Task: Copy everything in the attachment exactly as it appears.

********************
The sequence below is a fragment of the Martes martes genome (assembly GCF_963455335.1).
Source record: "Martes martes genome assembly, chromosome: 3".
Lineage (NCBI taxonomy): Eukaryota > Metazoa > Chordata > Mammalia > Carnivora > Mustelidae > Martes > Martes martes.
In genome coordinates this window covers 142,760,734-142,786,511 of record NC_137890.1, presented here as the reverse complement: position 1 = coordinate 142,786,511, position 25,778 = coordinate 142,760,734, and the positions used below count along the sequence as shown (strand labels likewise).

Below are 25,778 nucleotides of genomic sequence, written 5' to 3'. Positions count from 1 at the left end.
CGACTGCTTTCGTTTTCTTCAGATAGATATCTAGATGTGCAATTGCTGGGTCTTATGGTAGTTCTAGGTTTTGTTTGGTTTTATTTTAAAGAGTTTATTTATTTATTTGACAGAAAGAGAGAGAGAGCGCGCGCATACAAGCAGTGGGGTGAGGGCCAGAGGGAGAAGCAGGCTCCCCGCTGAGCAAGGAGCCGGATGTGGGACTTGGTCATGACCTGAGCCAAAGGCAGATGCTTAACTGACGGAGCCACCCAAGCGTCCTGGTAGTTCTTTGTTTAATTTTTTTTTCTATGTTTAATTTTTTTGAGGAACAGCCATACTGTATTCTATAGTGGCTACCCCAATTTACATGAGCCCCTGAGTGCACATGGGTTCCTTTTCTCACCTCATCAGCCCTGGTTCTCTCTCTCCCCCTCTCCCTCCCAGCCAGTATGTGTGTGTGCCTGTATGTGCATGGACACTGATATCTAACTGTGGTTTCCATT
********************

The sequence below is a fragment of the Martes martes genome (assembly GCF_963455335.1).
Source record: "Martes martes genome assembly, chromosome: 3".
Lineage (NCBI taxonomy): Eukaryota > Metazoa > Chordata > Mammalia > Carnivora > Mustelidae > Martes > Martes martes.
In genome coordinates this window covers 142,760,734-142,786,511 of record NC_137890.1, presented here as the reverse complement: position 1 = coordinate 142,786,511, position 25,778 = coordinate 142,760,734, and the positions used below count along the sequence as shown (strand labels likewise).

Below are 25,778 nucleotides of genomic sequence, written 5' to 3'. Positions count from 1 at the left end.
CGACTGCTTTCGTTTTCTTCAGATAGATATCTAGATGTGCAATTGCTGGGTCTTATGGTAGTTCTAGGTTTTGTTTGGTTTTATTTTAAAGAGTTTATTTATTTATTTGACAGAAAGAGAGAGAGAGCGCGCGCATACAAGCAGTGGGGTGAGGGCCAGAGGGAGAAGCAGGCTCCCCGCTGAGCAAGGAGCCGGATGTGGGACTTGGTCATGACCTGAGCCAAAGGCAGATGCTTAACTGACGGAGCCACCCAAGCGTCCTGGTAGTTCTTTGTTTAATTTTTTTTTCTATGTTTAATTTTTTTGAGGAACAGCCATACTGTATTCTATAGTGGCTACCCCAATTTACATGAGCCCCTGAGTGCACATGGGTTCCTTTTCTCACCTCATCAGCCCTGGTTCTCTCTCTCCCCCTCTCCCTCCCAGCCAGTATGTGTGTGTGCCTGTATGTGCATGGACACTGATATCTAACTGTGGTTTCCATT